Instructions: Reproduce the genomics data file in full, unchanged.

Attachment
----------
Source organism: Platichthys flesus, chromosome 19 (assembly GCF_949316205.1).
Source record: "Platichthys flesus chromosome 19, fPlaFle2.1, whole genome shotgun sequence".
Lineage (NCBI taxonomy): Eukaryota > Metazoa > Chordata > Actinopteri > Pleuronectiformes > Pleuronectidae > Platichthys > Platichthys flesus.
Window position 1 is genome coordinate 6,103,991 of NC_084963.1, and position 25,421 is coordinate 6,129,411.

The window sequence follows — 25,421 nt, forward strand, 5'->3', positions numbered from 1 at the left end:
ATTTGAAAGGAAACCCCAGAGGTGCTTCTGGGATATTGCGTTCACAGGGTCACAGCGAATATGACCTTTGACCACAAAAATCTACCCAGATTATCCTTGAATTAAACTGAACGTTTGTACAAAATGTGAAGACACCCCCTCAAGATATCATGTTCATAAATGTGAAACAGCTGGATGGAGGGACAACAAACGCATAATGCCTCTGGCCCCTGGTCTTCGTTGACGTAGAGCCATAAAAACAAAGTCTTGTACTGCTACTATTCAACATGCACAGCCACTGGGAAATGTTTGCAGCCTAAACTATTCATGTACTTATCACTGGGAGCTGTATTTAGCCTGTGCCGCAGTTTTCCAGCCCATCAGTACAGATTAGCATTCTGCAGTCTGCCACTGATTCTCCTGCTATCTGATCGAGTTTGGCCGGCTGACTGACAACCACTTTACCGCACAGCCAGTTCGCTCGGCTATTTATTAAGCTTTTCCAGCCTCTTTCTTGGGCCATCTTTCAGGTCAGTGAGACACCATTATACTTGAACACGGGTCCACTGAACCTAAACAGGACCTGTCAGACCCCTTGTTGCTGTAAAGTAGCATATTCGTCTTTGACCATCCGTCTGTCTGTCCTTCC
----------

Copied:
Source organism: Platichthys flesus, chromosome 19 (assembly GCF_949316205.1).
Source record: "Platichthys flesus chromosome 19, fPlaFle2.1, whole genome shotgun sequence".
Lineage (NCBI taxonomy): Eukaryota > Metazoa > Chordata > Actinopteri > Pleuronectiformes > Pleuronectidae > Platichthys > Platichthys flesus.
Window position 1 is genome coordinate 6,103,991 of NC_084963.1, and position 25,421 is coordinate 6,129,411.

The window sequence follows — 25,421 nt, forward strand, 5'->3', positions numbered from 1 at the left end:
ATTTGAAAGGAAACCCCAGAGGTGCTTCTGGGATATTGCGTTCACAGGGTCACAGCGAATATGACCTTTGACCACAAAAATCTACCCAGATTATCCTTGAATTAAACTGAACGTTTGTACAAAATGTGAAGACACCCCCTCAAGATATCATGTTCATAAATGTGAAACAGCTGGATGGAGGGACAACAAACGCATAATGCCTCTGGCCCCTGGTCTTCGTTGACGTAGAGCCATAAAAACAAAGTCTTGTACTGCTACTATTCAACATGCACAGCCACTGGGAAATGTTTGCAGCCTAAACTATTCATGTACTTATCACTGGGAGCTGTATTTAGCCTGTGCCGCAGTTTTCCAGCCCATCAGTACAGATTAGCATTCTGCAGTCTGCCACTGATTCTCCTGCTATCTGATCGAGTTTGGCCGGCTGACTGACAACCACTTTACCGCACAGCCAGTTCGCTCGGCTATTTATTAAGCTTTTCCAGCCTCTTTCTTGGGCCATCTTTCAGGTCAGTGAGACACCATTATACTTGAACACGGGTCCACTGAACCTAAACAGGACCTGTCAGACCCCTTGTTGCTGTAAAGTAGCATATTCGTCTTTGACCATCCGTCTGTCTGTCCTTCC